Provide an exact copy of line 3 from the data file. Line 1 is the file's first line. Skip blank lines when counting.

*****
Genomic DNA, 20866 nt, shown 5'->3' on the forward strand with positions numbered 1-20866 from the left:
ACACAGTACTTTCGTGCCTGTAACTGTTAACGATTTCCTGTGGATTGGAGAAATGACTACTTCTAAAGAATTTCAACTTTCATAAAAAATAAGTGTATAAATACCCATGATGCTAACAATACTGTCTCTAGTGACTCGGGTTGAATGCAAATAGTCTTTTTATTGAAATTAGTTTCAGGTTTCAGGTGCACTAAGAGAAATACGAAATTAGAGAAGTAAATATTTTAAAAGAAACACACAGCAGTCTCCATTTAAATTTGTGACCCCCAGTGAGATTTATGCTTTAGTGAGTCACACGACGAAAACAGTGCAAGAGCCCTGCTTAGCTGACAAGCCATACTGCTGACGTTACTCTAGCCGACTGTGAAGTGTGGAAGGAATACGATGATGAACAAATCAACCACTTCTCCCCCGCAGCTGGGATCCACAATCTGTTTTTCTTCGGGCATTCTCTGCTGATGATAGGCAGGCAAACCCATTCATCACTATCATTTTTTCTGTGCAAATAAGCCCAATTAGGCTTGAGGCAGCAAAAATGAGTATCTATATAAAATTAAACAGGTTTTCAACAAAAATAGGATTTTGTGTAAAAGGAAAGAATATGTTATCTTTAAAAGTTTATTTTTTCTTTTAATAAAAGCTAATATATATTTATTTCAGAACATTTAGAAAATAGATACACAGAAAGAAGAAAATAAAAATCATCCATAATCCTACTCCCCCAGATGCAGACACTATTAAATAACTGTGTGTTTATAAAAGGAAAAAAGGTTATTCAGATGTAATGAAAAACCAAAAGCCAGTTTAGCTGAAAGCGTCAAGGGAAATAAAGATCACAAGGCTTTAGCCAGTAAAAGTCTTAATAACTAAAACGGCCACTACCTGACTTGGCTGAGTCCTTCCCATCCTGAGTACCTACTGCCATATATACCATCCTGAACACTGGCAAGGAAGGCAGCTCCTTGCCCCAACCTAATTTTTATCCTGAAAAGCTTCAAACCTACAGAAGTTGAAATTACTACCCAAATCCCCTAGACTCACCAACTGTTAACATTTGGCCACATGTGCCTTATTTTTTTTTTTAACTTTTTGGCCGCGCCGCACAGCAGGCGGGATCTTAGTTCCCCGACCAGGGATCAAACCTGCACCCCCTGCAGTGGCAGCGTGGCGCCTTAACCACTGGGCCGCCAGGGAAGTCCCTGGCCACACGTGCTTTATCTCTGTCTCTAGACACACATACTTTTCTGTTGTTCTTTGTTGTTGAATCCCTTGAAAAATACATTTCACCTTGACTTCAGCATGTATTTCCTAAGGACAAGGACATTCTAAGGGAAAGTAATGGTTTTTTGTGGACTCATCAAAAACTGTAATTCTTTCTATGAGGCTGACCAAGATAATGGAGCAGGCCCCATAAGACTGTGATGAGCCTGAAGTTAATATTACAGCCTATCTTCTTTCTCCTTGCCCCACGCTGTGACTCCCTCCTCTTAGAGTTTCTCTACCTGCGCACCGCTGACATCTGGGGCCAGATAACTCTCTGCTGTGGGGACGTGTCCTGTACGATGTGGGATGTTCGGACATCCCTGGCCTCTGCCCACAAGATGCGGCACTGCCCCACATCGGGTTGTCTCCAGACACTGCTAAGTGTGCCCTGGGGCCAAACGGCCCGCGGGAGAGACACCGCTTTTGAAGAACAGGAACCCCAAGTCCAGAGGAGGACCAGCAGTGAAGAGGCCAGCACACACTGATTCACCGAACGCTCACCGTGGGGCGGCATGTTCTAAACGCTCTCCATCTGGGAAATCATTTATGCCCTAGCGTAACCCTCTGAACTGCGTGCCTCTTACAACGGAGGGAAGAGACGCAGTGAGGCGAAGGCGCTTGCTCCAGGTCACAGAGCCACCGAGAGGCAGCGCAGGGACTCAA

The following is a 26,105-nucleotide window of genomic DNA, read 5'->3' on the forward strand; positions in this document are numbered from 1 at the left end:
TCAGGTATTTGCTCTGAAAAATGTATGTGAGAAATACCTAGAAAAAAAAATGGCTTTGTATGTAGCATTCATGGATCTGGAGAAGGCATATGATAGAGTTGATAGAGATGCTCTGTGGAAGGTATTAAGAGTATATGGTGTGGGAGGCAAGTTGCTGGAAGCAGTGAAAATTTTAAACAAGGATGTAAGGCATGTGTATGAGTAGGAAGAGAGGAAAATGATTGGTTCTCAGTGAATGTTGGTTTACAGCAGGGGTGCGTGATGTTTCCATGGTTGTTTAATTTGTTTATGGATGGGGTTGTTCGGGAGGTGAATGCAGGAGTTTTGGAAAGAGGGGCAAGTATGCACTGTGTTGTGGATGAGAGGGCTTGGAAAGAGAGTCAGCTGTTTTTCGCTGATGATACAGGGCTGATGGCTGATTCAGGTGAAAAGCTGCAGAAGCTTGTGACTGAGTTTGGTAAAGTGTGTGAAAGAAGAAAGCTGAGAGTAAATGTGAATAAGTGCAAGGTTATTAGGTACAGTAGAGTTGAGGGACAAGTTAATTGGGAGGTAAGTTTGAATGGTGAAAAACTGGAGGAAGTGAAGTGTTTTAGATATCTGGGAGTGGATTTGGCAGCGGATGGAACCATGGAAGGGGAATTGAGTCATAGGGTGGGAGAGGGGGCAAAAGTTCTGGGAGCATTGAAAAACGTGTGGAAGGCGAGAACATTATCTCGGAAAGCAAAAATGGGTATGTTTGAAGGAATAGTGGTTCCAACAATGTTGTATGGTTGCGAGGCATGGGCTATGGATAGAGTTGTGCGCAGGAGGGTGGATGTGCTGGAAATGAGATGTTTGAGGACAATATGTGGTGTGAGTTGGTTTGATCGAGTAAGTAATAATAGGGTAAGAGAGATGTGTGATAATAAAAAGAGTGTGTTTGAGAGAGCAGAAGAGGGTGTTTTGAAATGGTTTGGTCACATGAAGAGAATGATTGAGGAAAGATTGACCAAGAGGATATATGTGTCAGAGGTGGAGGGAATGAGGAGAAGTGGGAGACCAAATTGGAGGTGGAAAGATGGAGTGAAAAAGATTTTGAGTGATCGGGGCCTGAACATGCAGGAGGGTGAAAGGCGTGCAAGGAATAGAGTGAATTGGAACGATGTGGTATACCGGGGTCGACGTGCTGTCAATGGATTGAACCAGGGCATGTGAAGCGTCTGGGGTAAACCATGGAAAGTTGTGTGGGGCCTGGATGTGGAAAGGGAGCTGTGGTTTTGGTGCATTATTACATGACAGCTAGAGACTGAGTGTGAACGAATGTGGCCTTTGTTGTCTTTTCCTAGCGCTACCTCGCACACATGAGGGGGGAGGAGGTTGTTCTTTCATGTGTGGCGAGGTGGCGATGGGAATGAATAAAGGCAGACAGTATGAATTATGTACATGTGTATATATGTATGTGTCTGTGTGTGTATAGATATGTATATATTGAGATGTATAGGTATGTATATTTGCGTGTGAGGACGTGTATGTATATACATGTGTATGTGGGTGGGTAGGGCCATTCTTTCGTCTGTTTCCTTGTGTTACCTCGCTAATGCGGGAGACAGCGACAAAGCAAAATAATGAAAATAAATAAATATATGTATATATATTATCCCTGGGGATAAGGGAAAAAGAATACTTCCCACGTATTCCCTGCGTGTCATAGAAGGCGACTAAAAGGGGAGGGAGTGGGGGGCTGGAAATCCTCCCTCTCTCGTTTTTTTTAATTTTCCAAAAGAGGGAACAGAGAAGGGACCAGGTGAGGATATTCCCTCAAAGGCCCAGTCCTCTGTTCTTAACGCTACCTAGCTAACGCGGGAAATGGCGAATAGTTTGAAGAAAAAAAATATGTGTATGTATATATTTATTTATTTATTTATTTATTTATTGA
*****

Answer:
The following is a 26,105-nucleotide window of genomic DNA, read 5'->3' on the forward strand; positions in this document are numbered from 1 at the left end: